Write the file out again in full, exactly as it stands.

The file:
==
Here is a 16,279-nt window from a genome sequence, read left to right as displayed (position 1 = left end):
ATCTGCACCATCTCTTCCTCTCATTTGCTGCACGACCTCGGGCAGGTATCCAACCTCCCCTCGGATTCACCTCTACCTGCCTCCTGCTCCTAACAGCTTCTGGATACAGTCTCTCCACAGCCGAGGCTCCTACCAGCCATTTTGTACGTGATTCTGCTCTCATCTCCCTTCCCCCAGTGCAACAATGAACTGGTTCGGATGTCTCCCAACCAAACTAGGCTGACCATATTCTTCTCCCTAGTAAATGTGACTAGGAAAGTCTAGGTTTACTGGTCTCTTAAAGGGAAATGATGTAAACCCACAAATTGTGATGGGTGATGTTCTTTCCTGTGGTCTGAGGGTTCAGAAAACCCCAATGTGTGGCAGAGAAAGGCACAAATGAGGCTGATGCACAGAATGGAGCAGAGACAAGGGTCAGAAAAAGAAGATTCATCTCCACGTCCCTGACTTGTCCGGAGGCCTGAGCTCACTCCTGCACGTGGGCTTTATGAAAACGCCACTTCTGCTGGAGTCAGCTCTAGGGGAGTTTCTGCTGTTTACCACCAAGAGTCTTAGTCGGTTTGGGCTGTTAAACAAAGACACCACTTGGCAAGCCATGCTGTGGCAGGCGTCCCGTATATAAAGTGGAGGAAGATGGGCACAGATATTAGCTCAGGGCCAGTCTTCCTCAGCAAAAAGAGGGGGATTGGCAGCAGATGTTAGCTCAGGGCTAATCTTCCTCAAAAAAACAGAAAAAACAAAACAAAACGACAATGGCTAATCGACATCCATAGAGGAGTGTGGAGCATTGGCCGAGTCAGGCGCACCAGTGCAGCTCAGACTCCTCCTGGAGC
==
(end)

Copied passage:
Here is a 16,279-nt window from a genome sequence, read left to right as displayed (position 1 = left end):
ATCTGCACCATCTCTTCCTCTCATTTGCTGCACGACCTCGGGCAGGTATCCAACCTCCCCTCGGATTCACCTCTACCTGCCTCCTGCTCCTAACAGCTTCTGGATACAGTCTCTCCACAGCCGAGGCTCCTACCAGCCATTTTGTACGTGATTCTGCTCTCATCTCCCTTCCCCCAGTGCAACAATGAACTGGTTCGGATGTCTCCCAACCAAACTAGGCTGACCATATTCTTCTCCCTAGTAAATGTGACTAGGAAAGTCTAGGTTTACTGGTCTCTTAAAGGGAAATGATGTAAACCCACAAATTGTGATGGGTGATGTTCTTTCCTGTGGTCTGAGGGTTCAGAAAACCCCAATGTGTGGCAGAGAAAGGCACAAATGAGGCTGATGCACAGAATGGAGCAGAGACAAGGGTCAGAAAAAGAAGATTCATCTCCACGTCCCTGACTTGTCCGGAGGCCTGAGCTCACTCCTGCACGTGGGCTTTATGAAAACGCCACTTCTGCTGGAGTCAGCTCTAGGGGAGTTTCTGCTGTTTACCACCAAGAGTCTTAGTCGGTTTGGGCTGTTAAACAAAGACACCACTTGGCAAGCCATGCTGTGGCAGGCGTCCCGTATATAAAGTGGAGGAAGATGGGCACAGATATTAGCTCAGGGCCAGTCTTCCTCAGCAAAAAGAGGGGGATTGGCAGCAGATGTTAGCTCAGGGCTAATCTTCCTCAAAAAAACAGAAAAAACAAAACAAAACGACAATGGCTAATCGACATCCATAGAGGAGTGTGGAGCATTGGCCGAGTCAGGCGCACCAGTGCAGCTCAGACTCCTCCTGGAGC